A closer look at everything related to SQL Server

Pending Recovery

Today one of our application team requested to build new sql server 2008 R2. I asked them about the edition. They said only requirement is it should be able to handle 32 GB of RAM, other than that we are not using any high availability features. I installed sql 2008 R2 Standard. It supports up to 64 GB of memory. We moved the 6.5 TB database from the older machine having SQL2008 Developer Edition to new machine. This is how it was done. We first detached the existing database, shutdown sql server and moved the powervault containing data and log files to the new server. We brought the new server online. Sql server service was set to automatic start on the new server. Now we can see the database but cannot see it properties, cannot drop it or detach it either. Error said “The database is suspect. In SQL Server 2005 and later versions, a suspect database cannot be detached; before you can detach it, you must put it into emergency mode.”  I checked the state of database. “Select state_desc from sys.databases where name = ‘mydatabase’ “. It showed “Recovery Pending”. Another error said something like this “This database uses compression and this version of sql server does not support compression. Need to Upgrade”. We got the point. We tried to put the database in emergency mode  “Alter database mydatabase set emergency” but it complained “ it has to be in single user mode”.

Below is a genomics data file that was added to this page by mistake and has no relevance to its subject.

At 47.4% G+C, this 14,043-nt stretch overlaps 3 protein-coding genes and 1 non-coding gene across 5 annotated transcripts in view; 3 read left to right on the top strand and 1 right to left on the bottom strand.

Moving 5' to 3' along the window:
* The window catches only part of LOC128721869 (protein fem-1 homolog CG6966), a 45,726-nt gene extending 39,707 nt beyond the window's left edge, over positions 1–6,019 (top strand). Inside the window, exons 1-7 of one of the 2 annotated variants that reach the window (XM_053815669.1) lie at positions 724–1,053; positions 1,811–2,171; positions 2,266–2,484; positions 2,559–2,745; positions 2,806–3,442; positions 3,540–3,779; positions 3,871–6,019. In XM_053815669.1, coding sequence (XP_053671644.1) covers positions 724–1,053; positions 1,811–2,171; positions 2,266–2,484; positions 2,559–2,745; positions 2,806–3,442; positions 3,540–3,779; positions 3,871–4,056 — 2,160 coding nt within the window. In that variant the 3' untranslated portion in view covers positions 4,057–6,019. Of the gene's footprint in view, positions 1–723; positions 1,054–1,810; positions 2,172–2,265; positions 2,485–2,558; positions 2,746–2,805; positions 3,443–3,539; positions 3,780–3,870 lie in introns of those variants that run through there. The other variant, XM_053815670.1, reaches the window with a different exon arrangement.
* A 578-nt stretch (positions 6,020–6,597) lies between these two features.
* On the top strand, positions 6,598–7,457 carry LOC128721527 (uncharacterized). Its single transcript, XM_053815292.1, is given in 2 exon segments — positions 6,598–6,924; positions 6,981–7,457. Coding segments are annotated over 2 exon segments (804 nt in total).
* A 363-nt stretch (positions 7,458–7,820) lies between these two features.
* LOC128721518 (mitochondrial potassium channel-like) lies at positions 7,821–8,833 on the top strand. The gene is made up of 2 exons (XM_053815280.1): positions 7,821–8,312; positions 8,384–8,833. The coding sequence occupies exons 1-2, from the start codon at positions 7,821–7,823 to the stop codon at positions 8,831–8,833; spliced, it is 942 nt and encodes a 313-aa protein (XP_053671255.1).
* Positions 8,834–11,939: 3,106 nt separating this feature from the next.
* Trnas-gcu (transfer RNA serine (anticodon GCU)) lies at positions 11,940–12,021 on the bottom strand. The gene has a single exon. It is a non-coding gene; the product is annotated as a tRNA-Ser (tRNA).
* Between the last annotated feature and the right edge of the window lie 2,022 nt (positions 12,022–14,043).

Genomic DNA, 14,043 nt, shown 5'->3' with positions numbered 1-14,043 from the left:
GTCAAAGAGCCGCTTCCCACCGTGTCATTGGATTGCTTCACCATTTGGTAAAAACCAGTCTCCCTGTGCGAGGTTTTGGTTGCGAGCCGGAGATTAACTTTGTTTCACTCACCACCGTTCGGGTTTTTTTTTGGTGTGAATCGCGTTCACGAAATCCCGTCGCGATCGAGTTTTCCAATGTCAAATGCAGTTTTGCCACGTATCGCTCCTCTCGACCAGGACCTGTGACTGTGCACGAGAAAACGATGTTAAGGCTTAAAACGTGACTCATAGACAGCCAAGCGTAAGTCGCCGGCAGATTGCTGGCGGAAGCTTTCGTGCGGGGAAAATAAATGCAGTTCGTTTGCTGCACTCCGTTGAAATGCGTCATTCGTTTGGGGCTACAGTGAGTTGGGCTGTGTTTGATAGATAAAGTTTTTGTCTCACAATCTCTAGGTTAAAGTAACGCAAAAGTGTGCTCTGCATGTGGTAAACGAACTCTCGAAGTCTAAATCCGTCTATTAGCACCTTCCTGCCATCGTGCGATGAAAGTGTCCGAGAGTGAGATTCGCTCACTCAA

So we put it in single user mode. “Alter database mydatabase set single_user”. Then we put it in emergency mode. Again I checked the state of database. “Select state_desc from sys.databases where name = ‘mydatabase’. It showed “Online”. Now I tried to detach the database and it complained “database is in single user mode, cannot detach”. Ok, we put it in multi_user mode and then detached successfully using GUI.

After this I upgraded using the maintenance option of setup GUI and upgraded it to Enterprise Edition. Then I attached the database using the GUI and 6.5 TB database came on line in less than 15 seconds. Altogether it took me 20 minutes. I like to give credit to Paul Randal’s (@PaulRandal) article http://www.sqlskills.com/blogs/paul/post/checkdb-from-every-angle-emergency-mode-repair-the-very-very-last-resort.aspx whithout which it would have taken us much longer.

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